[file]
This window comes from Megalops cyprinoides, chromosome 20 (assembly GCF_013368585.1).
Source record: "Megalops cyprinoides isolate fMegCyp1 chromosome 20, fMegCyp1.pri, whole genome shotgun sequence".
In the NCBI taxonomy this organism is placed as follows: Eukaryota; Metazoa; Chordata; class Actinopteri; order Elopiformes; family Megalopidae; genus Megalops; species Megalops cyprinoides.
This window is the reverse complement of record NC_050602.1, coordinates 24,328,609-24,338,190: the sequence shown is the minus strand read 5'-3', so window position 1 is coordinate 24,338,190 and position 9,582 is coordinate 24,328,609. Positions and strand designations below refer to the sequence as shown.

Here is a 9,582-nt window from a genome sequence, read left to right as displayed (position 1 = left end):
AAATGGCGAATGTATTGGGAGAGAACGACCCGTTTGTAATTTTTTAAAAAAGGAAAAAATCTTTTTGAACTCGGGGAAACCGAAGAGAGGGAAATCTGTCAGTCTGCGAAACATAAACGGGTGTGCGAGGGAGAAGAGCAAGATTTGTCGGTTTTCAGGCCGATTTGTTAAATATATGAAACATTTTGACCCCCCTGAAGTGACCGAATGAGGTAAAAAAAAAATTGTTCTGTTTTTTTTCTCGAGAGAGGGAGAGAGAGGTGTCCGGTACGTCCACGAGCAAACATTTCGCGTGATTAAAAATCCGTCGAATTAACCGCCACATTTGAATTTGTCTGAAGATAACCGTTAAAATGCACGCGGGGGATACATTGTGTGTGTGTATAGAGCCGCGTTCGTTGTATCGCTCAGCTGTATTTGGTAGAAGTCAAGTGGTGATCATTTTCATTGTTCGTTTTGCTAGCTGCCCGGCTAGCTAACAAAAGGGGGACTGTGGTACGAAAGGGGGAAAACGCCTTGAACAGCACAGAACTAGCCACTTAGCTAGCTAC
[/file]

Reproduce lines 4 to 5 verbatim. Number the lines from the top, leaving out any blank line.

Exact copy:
This window is the reverse complement of record NC_050602.1, coordinates 24,328,609-24,338,190: the sequence shown is the minus strand read 5'-3', so window position 1 is coordinate 24,338,190 and position 9,582 is coordinate 24,328,609. Positions and strand designations below refer to the sequence as shown.

Here is a 9,582-nt window from a genome sequence, read left to right as displayed (position 1 = left end):